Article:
The idea of moving a monster movie like King Kong into the 70s is inspired. It’s 1973 and the Vietnam War is starting to wind down. A group of scientists, led by John Goodman, convince the government to get them a military escort (aka hitch a ride) to the mysterious Skull Island for a couple days of exploring. Described as a sort of Bermuda Triangle surrounded by its own violent weather system, the island has not been mapped (no Google Earth in the 70s!).
Of course we, the audience, know that one building-sized ape happens to already live on Skull Island and may not be pleased with having visitors. In a thrilling scene, dozens of army helicopters are knocked from the sky by Kong, with the burning red sun silhouetting his best profile, leaving a couple handfuls of survivors, both soldier and civilian. The soldiers are led by Packard (Samuel L. Jackson) who is triggered into a Ahab-like quest to obliterate the while whale/ape that murdered his men. The civilians are of course more logical, including Tom Hiddleston’s Conrad, a “tracker” who really offers nothing except “follow the river” and “let me climb up so I can see,” and fresh-from-her-Oscar-win Brie Larson as Mason, an “anti-war” photographer who has thick, lovely 70s hair and knows a scoop when she sees one. And the scientists? Interchangeable with their blue jackets, they are just there to be picked off (including my favorite offing, where one guy gets carried off and pulled apart by pterodactyls).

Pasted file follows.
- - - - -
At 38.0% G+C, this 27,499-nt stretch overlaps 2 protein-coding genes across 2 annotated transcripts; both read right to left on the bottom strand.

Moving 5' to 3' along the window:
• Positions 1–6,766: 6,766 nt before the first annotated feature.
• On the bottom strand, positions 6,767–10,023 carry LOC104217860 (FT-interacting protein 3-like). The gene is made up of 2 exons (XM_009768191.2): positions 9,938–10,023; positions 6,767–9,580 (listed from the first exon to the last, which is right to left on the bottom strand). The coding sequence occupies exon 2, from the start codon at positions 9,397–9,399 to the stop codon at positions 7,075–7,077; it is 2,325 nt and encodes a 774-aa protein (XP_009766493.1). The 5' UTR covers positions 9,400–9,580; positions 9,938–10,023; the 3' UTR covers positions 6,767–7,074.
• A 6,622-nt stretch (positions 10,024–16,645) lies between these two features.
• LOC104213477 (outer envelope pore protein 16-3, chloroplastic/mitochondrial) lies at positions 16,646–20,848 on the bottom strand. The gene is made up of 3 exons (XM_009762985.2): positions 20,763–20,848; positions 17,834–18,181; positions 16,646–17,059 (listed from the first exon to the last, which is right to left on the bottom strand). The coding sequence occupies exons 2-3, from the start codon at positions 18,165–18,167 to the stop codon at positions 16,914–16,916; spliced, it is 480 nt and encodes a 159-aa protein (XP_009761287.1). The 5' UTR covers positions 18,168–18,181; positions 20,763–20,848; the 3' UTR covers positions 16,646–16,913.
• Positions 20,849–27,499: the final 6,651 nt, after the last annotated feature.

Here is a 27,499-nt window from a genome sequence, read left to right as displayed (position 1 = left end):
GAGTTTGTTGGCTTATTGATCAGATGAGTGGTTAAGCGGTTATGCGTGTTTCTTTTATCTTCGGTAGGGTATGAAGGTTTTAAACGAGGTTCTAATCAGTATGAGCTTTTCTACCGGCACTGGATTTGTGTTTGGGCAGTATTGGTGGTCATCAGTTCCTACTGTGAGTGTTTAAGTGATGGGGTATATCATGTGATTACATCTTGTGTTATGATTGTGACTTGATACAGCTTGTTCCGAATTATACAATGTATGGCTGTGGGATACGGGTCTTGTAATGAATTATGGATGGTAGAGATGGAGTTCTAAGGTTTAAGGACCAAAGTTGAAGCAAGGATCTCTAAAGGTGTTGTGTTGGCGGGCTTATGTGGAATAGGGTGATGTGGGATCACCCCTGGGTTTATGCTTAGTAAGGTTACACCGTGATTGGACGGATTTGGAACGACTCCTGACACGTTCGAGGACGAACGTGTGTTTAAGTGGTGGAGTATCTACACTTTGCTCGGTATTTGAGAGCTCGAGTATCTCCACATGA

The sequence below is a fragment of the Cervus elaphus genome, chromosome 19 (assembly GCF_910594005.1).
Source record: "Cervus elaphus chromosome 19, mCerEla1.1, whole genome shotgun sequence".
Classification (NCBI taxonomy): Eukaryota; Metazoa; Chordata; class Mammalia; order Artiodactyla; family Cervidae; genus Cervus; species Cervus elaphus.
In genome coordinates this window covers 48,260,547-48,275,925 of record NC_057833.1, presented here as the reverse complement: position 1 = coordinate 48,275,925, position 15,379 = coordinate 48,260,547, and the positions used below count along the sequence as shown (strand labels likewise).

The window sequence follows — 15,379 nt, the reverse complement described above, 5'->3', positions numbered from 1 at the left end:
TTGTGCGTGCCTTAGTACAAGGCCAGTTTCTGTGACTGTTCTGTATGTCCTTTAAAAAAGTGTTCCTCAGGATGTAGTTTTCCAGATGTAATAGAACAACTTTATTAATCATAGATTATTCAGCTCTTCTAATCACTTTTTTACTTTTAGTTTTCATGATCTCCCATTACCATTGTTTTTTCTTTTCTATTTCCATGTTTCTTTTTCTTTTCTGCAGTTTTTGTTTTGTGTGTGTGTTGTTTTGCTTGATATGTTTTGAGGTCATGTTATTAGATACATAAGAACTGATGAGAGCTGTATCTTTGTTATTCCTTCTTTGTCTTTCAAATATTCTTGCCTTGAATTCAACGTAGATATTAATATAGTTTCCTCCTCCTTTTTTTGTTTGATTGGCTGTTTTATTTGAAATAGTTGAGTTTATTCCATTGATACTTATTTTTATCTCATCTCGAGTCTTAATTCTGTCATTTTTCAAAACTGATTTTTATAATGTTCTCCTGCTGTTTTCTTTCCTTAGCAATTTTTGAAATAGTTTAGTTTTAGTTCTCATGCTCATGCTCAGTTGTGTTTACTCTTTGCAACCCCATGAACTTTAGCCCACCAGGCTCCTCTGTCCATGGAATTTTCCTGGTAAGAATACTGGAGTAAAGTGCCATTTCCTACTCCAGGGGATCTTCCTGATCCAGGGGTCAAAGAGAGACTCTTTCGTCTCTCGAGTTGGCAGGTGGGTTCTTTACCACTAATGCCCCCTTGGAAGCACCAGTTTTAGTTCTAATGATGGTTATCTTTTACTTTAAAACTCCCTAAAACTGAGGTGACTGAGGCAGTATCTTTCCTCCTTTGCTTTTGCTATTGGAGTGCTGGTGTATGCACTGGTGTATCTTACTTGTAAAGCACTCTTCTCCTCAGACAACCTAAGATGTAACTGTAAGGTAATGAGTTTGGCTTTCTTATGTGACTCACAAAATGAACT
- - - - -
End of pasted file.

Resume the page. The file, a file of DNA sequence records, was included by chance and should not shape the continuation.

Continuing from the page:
Kong: Skull Island is weirdly uneven. It’s puffed up, proud of its B-movie heritage, while at the same time very earnestly wants to wow you with special effects. And wow, it does. I couldn’t help but notice that this Kong surpasses Peter Jackson’s other recent incarnation. I’m not sure if it is that this CGI Kong has more heft, depth, and believability, but this Kong really shines whenever he is on screen. Whether battling various beasties including a giant octopus and snappy skull-headed creatures that apparently live in the hollow of the earth or scooping up a lake-full of water in his palm for a drink, this Kong looks great.
As for the rest though? With its clunky “humorous” (aka not that funny) dialogue and clichéd characters, it’s a bore. Jackson, with his squinty-revenge-eyes, is over the top in his typical typecast role. The soldiers and scientists don’t make any impression. Goodman comes and goes onscreen. And Hiddleston (with his lithe frame and small t-shirt) and Larson (with her lithe frame and small tank top) are really there just as earnest and dull eye-candy. Human-wise, the only real spark is John C. Reilly, as an American World War II pilot who has been stuck on the island for three decades, who knows Kong, and knows the dangers of the island. He is really the only character that is funny, and the contrast is so great that it seems like he is in a different, better movie.
But movies like Kong don’t have to be good, they just have to be BIG. And this is a big, loud, crashing movie. If you love it, wait for the end of the closing credits… there are teases of more to come.